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The inequality of 2 searches

By Adrian Walker, 07/19/99

For Jay Hayes, the search for the private plane carrying John F. Kennedy Jr., his wife, Carolyn Bessette Kennedy, and her sister, Lauren Bessette, was a jarring mixture of the familiar and the surprising.

Familiar was the pain, the uncertainty, of sudden loss. On Christmas Eve in 1996, a Learjet piloted by a brother, Patrick Hayes, and the copilot Johan Schwartz disappeared from radar in the airspace above a municipal airport in Lebanon, N. H.

In their final communication with the control tower, tower officials said, they appeared to have been lost, disoriented. Then there was silence as their jet disappeared from the sky without a trace. No sign of them has been found.

Surprising, Hayes said, is the extensive search for the Kennedy plane. Although his brother's missing jet was the target of what has been described as the largest search in New Hampshire history, it bore little resemblance to the vast rescue effort mounted this weekend off Martha's Vineyard.

Like much of the nation, Hayes and his family were transfixed by the tragedy, and stung with grief for the Kennedy family, who have lost so much, so often. And yet it served only as a reminder that their efforts to find closure for their own tragedy have been fruitless.

Hayes disagreed with the many suggestions that the search for Kennedy might be excessive. ''The government is doing for him what they should have done for anyone else,'' he said yesterday.

As Hayes recalled it, his family's frustration began almost immediately. When his brother's plane disappeared, in an area bounded by deep wilderness and mountains and dotted by lakes and swamps, New Hampshire officials told him that a search mission would not begin for 36 hours. Exasperated family members began their own search on Christmas Day.

When the official search began, four planes from the New Hampshire Civil Air Patrol, as well as helicopters from the State Police and New Hampshire National Guard, and a corps of volunteers, searched a 30-square-mile area, to no avail.

The search for his brother's plane, long suspended officially, has carried on with the help of hundreds of volunteers, many of them recruited via the Internet. Volunteers plan a new 10-day search of a treacherous area of New Hampshire mountainside in the next few weeks, Hayes said.

Officials deny that there is anything out of the ordinary in the Kennedy investigation. Coast Guard Rear Admiral Richard Larrabee declared Saturday that his agency works each case ''as if it were a member of our own family,'' and representatives of other agencies also deny that the Kennedys are getting special treatment, except perhaps from the news media.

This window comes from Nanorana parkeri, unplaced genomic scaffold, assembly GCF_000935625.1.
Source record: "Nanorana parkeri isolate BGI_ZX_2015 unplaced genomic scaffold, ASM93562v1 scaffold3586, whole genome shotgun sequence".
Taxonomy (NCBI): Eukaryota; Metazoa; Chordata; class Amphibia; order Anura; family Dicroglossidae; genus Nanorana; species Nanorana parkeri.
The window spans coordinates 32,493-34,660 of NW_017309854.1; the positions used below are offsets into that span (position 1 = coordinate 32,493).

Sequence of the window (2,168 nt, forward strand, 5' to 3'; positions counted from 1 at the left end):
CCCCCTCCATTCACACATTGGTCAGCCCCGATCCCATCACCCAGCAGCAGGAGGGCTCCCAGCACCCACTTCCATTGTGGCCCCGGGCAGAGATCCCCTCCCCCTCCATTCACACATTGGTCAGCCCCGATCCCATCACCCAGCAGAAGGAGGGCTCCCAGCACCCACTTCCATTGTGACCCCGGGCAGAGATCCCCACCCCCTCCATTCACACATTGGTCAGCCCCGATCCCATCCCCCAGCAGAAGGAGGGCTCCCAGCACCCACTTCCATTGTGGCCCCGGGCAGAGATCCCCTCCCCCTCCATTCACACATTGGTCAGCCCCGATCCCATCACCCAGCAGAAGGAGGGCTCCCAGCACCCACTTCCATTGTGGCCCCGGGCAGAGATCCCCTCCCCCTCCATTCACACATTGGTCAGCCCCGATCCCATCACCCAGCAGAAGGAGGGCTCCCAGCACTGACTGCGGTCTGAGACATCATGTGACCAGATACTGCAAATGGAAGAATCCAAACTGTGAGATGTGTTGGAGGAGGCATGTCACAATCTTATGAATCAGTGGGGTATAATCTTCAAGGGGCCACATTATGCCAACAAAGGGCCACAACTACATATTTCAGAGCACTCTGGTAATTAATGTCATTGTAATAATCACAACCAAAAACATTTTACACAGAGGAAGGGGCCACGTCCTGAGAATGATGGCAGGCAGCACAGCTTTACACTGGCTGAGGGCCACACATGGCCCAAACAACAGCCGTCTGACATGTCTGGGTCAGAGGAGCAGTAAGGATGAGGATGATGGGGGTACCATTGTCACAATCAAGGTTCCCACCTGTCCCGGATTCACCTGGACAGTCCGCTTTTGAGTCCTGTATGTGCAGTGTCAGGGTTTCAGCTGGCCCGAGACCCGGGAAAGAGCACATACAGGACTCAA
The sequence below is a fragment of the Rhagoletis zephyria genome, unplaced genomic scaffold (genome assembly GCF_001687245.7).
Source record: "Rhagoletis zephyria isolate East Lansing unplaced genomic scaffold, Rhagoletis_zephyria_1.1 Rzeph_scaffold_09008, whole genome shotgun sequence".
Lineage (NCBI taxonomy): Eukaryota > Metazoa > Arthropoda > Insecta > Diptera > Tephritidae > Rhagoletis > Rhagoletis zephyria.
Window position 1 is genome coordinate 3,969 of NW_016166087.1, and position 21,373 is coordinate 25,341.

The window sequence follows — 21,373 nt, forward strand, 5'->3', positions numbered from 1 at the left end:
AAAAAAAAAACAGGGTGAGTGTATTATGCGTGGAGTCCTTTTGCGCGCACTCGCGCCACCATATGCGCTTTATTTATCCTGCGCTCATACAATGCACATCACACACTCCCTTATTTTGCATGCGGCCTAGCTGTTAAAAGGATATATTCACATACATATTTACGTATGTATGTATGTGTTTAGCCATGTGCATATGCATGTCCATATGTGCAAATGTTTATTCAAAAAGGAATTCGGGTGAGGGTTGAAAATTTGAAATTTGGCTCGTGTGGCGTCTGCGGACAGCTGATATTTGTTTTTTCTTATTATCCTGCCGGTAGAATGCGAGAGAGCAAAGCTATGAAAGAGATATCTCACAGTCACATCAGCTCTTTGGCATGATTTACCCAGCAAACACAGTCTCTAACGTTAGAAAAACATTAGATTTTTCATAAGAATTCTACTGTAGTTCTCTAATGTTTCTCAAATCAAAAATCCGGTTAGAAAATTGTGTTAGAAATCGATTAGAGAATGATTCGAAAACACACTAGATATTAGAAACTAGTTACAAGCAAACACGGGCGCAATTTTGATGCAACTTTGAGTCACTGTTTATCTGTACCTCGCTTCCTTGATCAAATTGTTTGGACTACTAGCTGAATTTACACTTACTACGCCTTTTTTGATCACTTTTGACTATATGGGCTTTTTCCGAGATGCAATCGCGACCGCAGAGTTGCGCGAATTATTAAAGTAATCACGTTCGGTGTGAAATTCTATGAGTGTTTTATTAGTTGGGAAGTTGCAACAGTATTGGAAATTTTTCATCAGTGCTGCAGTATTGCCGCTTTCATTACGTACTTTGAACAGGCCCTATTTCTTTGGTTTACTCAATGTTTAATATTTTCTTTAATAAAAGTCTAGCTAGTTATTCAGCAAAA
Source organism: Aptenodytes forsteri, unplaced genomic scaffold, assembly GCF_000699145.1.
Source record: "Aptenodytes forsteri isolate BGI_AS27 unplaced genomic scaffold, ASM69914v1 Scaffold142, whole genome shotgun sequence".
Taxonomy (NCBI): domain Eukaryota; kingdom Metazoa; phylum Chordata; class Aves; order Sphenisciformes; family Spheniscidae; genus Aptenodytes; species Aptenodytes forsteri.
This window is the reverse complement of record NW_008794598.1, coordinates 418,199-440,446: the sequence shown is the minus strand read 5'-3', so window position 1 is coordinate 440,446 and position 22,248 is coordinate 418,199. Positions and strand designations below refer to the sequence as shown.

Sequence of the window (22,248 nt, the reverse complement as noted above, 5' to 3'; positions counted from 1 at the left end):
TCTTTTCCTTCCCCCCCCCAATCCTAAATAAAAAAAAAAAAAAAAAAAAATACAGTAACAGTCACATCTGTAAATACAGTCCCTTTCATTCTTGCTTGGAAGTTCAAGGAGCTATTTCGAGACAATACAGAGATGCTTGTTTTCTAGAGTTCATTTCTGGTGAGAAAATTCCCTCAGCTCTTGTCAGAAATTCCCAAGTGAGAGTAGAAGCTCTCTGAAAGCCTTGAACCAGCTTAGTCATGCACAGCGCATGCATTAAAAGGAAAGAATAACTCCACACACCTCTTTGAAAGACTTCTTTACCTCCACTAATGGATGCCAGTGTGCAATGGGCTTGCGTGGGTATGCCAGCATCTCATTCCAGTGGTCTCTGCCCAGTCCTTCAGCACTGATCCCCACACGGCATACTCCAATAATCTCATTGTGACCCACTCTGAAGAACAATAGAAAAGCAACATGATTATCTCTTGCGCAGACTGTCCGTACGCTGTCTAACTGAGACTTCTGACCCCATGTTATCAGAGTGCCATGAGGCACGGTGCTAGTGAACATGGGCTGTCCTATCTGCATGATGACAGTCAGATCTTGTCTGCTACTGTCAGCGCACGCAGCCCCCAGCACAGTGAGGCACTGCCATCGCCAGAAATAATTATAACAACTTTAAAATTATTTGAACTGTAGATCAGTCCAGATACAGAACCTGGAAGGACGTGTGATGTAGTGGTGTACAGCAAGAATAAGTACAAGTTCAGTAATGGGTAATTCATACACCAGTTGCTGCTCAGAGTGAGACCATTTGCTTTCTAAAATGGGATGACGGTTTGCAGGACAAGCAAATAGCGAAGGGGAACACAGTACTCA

The National Transportation Safety Board investigates about 3,000 aviation accidents a year. But it is unusual indeed to find its presidentially named head traveling to Martha's Vineyard to monitor the investigation of a crash with three victims, or to see the head of the board's regional office in Parsippany, N.J., personally directing the inquiry.

President Clinton, who has been in personal contact with Coast Guard officials in Boston, spoke briefly yesterday of the inspiration to public service, and of the private sacrifices, of the Kennedy family. No clearer signal could have been sent that this accident is receiving the highest priority.

This is not without precedent. French officials did not respond to the death of Princess Diana as if it were just another traffic fatality. A crash killing Diana is a special case; a plane crash with John F. Kennedy Jr. aboard is a special case.

It is out of character, in a sense. The Kennedys have a reputation for fighting for equal treatment for all, and there is no indication that they have sought special treament in this case. The massive search has been prompted, instead, by a perfectly appropriate outpouring of sympathy for all they have endured, all they have given. But it has to sting for those who have also suffered sudden loss, and found themselves left to cope with so much less support.

The lives of those aboard Kennedy's plane are no more valuable than those of Patrick Hayes and Johan Schwartz. Yet the private lives of the Kennedys have long been treated as public property, and the Kennedy family members as American royalty. In presumed death, as well, their tragedy inevitably becomes a national obsession. For the government, as well as the public, some lives mean more than others.

Adrian Walker can be reached by e-mail at

This story ran on page A10 of the Boston Globe on 07/19/99.
© Copyright 1999 Globe Newspaper Company.


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